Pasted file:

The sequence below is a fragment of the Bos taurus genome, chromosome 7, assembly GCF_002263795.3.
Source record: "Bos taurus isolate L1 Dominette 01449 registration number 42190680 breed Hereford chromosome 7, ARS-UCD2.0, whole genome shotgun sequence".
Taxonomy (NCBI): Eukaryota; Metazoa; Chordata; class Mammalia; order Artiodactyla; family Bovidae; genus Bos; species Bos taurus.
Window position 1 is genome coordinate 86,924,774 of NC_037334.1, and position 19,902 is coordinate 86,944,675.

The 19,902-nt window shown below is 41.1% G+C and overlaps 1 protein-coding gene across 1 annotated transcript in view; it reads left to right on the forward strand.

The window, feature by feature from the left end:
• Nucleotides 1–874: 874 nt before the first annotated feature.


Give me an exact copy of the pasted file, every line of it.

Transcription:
The sequence below is a fragment of the Bos taurus genome, chromosome 7, assembly GCF_002263795.3.
Source record: "Bos taurus isolate L1 Dominette 01449 registration number 42190680 breed Hereford chromosome 7, ARS-UCD2.0, whole genome shotgun sequence".
Taxonomy (NCBI): Eukaryota; Metazoa; Chordata; class Mammalia; order Artiodactyla; family Bovidae; genus Bos; species Bos taurus.
Window position 1 is genome coordinate 86,924,774 of NC_037334.1, and position 19,902 is coordinate 86,944,675.

The 19,902-nt window shown below is 41.1% G+C and overlaps 1 protein-coding gene across 1 annotated transcript in view; it reads left to right on the forward strand.

The window, feature by feature from the left end:
• Nucleotides 1–874: 874 nt before the first annotated feature.